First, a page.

United Aircraft Turbotrain

Discussion in 'The Real Thing- North America' started by uacturbo, Sep 26, 2001.

  1. uacturbo

    uacturbo New Member

    I've been a United Aircraft Turbotrain fanatic for the past 33 years. I collect all kinds of Turbo stuff but I've had trouble finding any engineers who worked on the Turbo. Just wondering if any of the members on this site (I guess they'd be retired CN employees now) had the chance to work on the train and have any memories they'd like to share. Especially about the unique subway-style control in the cab.
  2. Woodie

    Woodie Active Member

    UAC thingy.

    United Aircraft Turbotrain. Sounds wonderful. Ummm....... what is one????:eek:
  3. Matthyro

    Matthyro Will always be re-membered

    Turbo trains

    I think it was back in the 60s or early 70s that CN ran the turbo train between Toronto and Montreal. I used to see it at Union Station in Toronto while waiting for the GO train. It provided high speed travel but I remember the MOW crews had to spike the switches to avoid derailments. I also saw the crew boarding but never took the opportunity to talk to them. That so often happens where we take things for granted until they aren't there anymore.
    I will be interested in any information that CN folks put up here.
  4. uacturbo

    uacturbo New Member

    Woodie....Here's a link on the Turbo.


    I used to watch it day and night and got to ride it about a dozen times between Toronto-Kingston-Montreal. VIA Rail ran them until Oct. 31, 1982 and they were scrapped a year or two later. Amtrak also ran them, primarily between Boston-New York, but retired them a few years before VIA. It was unique in that each dome car - also known as the Power Dome Car - had a glass partition. You could actually sit behind the enginemen and watch them, the speedometer and the road ahead. :D
  5. Woodie

    Woodie Active Member


    Why were they scrapped after little more than 10 - 12 years? Lack of patronage? Breakdowns? Replaced with better stock? Boy, if they chucked trains away here, after 10 years, there would be an outcry!
  6. uacturbo

    uacturbo New Member

    As you can guess by the name of the train, it was basically aircraft technology applied to the rails and was considered somewhat radical at the time, though it employed several technologies previously built into other trains, like the single radial axle between cars, turbines, etc. In Canada, it was in and out of service for modifications repeatedly over the first five years, but after that it ran quite reliably, save for the odd fire (the last one blamed on high sulphur content in the fuel that corroded a fuel line and caused a blaze in the engine compartment underneath the power dome car). Canadian National started out with five seven-car Turbos, its successor VIA Rail, a Crown corporation ended up with three nine-car sets and after the one burned, finished off with two nine-car sets that were taken out of service in October 1982. They had run six million (I believe) miles at that point, but maintenance had become more costly. When VIA took delivery of its LRC trainsets, the Turbos were retired. The Turbo still holds the Canadian rail speed record of 140.6 mph (or 139.4 according to some) and the USA speed record of 170.1 mph. I consider it one of the great shames of Canadian railroading that a Turbo set was not preserved. :)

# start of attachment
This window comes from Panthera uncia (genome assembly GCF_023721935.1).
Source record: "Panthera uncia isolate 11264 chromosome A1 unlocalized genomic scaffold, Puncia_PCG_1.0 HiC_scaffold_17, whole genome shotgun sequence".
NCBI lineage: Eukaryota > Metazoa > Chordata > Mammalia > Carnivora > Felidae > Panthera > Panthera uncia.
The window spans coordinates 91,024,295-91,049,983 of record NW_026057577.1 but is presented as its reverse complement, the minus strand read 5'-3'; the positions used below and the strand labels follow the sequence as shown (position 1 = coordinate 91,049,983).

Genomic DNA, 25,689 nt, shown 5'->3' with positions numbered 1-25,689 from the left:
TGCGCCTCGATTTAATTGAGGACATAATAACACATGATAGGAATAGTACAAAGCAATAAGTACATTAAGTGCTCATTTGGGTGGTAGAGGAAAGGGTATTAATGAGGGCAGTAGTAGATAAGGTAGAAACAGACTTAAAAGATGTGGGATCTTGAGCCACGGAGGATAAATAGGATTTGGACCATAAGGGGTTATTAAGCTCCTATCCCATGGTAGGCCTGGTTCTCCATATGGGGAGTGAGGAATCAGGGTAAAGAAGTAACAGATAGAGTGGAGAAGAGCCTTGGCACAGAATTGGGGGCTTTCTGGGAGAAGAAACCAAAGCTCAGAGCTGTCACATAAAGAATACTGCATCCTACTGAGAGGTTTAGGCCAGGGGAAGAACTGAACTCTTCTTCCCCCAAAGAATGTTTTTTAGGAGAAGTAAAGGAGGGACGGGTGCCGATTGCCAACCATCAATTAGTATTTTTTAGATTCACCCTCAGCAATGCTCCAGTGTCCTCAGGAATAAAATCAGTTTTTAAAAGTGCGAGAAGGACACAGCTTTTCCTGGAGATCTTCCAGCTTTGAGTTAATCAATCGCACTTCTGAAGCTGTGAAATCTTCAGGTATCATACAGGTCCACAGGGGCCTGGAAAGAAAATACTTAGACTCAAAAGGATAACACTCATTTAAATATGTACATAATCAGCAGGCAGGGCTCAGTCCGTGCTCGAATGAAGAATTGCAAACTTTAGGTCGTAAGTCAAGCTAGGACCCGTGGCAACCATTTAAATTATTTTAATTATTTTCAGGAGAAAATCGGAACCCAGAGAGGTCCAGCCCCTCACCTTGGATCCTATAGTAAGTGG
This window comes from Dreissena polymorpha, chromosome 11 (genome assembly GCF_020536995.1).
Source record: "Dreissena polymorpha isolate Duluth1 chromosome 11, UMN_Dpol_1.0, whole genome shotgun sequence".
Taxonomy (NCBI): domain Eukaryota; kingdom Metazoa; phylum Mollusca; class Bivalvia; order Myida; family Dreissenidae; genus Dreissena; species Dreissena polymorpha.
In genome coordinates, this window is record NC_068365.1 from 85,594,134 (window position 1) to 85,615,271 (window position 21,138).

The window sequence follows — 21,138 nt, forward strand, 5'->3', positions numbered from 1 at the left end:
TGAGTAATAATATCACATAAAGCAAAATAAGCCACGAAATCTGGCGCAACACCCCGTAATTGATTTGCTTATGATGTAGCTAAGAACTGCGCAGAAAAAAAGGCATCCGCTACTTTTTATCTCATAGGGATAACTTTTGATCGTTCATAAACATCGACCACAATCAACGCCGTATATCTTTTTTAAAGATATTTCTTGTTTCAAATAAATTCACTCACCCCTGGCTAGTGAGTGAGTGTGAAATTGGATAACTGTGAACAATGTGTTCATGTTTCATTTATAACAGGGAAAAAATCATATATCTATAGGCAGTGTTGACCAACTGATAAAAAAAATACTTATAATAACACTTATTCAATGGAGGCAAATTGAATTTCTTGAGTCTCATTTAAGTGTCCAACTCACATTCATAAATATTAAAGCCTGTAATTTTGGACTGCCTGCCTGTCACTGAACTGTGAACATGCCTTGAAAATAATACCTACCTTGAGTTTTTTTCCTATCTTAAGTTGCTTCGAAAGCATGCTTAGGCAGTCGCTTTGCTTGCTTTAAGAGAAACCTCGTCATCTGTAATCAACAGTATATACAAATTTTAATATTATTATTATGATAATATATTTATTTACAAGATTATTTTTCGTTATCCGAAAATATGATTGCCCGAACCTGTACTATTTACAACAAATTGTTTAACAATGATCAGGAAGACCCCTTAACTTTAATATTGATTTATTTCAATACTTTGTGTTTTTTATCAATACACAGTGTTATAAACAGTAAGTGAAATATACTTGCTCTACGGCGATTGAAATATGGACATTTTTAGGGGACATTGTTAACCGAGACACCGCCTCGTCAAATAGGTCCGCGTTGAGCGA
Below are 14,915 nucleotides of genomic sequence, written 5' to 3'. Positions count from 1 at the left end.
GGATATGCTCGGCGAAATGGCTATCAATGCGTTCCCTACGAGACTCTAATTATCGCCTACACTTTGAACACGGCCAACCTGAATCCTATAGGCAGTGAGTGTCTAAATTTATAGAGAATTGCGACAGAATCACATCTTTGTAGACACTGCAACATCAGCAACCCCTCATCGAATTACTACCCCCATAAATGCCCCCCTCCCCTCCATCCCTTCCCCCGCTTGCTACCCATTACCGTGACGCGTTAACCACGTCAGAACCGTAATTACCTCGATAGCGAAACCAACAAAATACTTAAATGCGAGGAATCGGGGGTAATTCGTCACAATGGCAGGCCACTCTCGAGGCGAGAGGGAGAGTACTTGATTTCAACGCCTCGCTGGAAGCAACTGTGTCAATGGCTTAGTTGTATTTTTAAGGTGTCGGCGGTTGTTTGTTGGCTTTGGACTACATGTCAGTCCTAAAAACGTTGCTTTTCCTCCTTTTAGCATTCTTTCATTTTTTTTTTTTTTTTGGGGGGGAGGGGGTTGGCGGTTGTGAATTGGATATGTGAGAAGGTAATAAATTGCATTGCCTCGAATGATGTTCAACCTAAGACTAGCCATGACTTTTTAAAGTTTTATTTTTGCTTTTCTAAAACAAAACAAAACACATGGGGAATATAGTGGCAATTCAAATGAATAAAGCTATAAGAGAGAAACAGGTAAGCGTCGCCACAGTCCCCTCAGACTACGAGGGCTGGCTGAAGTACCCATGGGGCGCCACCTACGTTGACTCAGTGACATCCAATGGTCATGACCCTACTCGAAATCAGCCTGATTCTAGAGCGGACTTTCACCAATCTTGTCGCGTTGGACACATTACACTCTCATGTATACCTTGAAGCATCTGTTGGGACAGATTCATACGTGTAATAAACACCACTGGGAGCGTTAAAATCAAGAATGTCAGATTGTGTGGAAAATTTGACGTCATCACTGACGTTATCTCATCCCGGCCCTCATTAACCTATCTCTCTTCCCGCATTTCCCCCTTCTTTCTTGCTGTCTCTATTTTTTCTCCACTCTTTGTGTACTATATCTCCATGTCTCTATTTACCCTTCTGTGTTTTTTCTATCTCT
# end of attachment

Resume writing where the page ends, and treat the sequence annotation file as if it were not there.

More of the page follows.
7. Flow

    Flow New Member

    Interesting tidbit

    On a recent trip to Ghana, West Africa, I happened upon an old semi-crash landed helicopter and being a Turbo train fan myself, I noticed a strong resemblence in the nose of the chopper and as it turned out, when I got in the cab, one of the footpedals read "Sikorsky" as in the manufacturers of the Turbo train!!!
  8. Flow

    Flow New Member


    I bought some pictures of a wrecked Turbo train off somebody at a railshow.
  9. 60103

    60103 Pooh Bah

    I've always suspected that the problem with the Turbos was that the were unit trains. There were no big doors or partitions for the length of the train. But the were no couplings either. If anything went wrong, the whole set had to be taken out of service.
    When something caught fire, there were no natural fire breaks either. The last one that went burned from end to end like an aeroplane.
    They were nice to ride on when they worked.

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